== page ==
Student delegates explore global food issues at national conference
Juniors Susie Pasternak and Alaa Itani served as Washington University’s two delegates for the 9th annual Northwestern University Conference on Human Rights (NUCHR) last month.
Undergraduate delegates from all across the country gathered in Chicago from January 19 to 20, for a national student conference on the current global food crisis.
The aim of the conference was to examine the inequalities and human rights implications of current food policies and to discuss the political, economic, and social forces driving global food distribution and agricultural policies so as to identify causes of and potential solutions to modern-day famines.
The University sent an email to inform all International Studies majors about the conference earlier in the year. Previous conference topics have included urban slums, human trafficking, and American HIV/AIDS policies.
The NUCHR is the largest undergraduate student-run conference on human rights in the country. Its program includes lectures, panels, group-discussions, specific case studies and experiential learning trips. 37 delegates attended the conference from schools such as New York University, the University of Chicago and Brown University.
It featured lectures from President Raymond C. Offenheiser of Oxfam America and Roger Thurow, a retired journalist for “The Wall Street Journal.”
Delegates also gained firsthand experience in exploring food-related human rights abuses in the country through a community-based learning trip in Chicago.
“It was interesting to hear so many different perspectives from the speakers themselves, as well as having two opposing views in the same panel,” Itani said.
“I think the good range of students and speakers in the conference really gave us a diversity of opinions,” Pasternak added. “We’ve been very inspired by the work that Northwestern students did in putting together this conference and we hope to start something similar on campus too.”
Washington University anthropology professor Glenn Stone served as a panel leader at the conference.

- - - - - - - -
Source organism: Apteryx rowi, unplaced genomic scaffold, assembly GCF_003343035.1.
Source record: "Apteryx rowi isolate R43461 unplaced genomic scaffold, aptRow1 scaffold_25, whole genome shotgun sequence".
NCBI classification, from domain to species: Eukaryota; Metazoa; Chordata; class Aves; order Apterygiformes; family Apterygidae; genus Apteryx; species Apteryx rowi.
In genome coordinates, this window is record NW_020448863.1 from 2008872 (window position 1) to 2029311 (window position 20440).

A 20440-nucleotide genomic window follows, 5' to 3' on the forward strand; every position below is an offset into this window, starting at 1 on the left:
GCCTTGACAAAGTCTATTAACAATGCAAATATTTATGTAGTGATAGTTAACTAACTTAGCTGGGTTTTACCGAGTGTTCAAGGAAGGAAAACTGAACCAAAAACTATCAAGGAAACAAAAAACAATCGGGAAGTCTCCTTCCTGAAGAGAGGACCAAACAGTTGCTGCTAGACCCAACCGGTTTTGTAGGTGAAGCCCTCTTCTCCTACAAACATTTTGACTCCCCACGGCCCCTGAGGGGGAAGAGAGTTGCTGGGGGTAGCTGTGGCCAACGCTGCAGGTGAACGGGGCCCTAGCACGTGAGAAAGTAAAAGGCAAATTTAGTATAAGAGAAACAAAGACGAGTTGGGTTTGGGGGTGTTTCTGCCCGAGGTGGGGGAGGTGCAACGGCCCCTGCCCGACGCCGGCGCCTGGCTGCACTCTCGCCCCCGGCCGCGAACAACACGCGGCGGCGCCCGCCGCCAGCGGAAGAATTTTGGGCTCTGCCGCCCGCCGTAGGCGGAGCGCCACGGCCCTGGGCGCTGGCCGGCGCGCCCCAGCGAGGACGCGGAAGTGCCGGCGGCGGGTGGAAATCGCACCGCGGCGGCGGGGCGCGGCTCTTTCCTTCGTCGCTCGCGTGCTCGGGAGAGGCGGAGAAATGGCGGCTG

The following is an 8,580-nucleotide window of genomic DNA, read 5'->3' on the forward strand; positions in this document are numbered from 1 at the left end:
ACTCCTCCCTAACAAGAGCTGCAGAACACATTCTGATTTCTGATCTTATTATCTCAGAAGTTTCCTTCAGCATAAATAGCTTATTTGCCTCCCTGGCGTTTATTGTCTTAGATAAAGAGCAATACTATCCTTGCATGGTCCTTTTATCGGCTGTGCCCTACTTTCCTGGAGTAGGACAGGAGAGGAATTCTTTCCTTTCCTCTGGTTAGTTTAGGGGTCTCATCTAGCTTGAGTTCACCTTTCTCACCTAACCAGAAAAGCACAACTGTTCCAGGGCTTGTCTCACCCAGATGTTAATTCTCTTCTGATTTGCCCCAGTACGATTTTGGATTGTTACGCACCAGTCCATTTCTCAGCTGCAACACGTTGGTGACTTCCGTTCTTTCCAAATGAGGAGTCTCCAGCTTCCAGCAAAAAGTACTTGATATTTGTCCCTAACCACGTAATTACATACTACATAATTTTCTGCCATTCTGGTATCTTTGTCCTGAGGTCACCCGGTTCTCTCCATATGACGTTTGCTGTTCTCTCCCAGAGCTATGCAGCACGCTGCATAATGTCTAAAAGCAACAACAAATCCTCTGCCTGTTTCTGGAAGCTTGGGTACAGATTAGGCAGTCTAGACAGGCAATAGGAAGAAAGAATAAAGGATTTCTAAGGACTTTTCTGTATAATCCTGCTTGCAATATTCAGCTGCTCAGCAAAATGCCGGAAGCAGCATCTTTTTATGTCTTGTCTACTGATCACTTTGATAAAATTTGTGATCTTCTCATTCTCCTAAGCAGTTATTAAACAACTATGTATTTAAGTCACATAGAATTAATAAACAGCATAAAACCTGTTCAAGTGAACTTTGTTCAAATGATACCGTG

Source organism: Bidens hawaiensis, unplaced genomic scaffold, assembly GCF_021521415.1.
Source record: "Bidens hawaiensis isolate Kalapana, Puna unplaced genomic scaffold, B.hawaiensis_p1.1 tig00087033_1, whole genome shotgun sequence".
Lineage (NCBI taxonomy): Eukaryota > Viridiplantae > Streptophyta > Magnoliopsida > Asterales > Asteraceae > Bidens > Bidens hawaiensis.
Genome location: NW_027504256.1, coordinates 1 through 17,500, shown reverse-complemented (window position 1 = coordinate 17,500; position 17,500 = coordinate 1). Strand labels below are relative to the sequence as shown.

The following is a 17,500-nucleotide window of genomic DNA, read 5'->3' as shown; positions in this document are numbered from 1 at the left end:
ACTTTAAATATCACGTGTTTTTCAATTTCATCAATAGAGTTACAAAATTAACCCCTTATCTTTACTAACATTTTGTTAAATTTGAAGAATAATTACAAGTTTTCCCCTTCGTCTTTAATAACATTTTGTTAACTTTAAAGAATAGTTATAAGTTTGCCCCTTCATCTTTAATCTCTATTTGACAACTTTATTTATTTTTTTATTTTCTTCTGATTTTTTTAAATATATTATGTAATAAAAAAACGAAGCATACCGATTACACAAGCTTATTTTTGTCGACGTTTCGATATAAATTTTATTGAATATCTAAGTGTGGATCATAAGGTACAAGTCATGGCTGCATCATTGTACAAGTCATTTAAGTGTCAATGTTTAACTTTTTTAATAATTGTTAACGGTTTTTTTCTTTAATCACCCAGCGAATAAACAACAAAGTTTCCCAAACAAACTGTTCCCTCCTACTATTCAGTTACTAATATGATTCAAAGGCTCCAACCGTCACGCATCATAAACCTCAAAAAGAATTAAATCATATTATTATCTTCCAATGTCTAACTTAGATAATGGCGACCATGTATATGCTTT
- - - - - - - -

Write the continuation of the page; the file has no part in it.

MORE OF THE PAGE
“The world produces more than enough food to feed everyone, yet we have enormous numbers of people going hungry,” he said. “Saying it’s a distribution problem trivializes it by making it sound like all we need to do is tweak our delivery system. It is much more systemic. We heavily subsidize productions of non-food crops. [Farms] don’t have to pick up the tab for a fouled countryside, tortured animals, depleted aquifers, dead zones, and antibiotic-resistant bacteria.”
Food-related issues continue to proliferate in developed countries. According to the US Department of Agriculture, around 15% of the population experience some form of food insecurity each year, and around 5-6% experience severe food insecurity.
At a local level, Bon Appétit, the University’s caterer, has been involved in several programs to contribute its small bit toward tackling the global food crisis. The groups include the Coalition of Immokalee Workers, the Equitable Food Initiative and TEDxFruitvale.
As a result of Bon Appétit’s Farm to Fork program in 1999, at least 20% of its ingredients originate from small, owner-operated farms in the local area. Since 2011, the program has expanded to include mid-size poultry and hog farms, cattle ranches, dairies, and seafood—covered by the Fish to Fork program.
“We believe buying locally is as much about flavor as it is food security; investing in local food sheds makes long-term sense,” said Jill Duncan, director of marketing and communications for Bon Appétit. “In 2010, we reached a goal of working with 1,000 Farm to Fork farmers, fishers, and artisans.”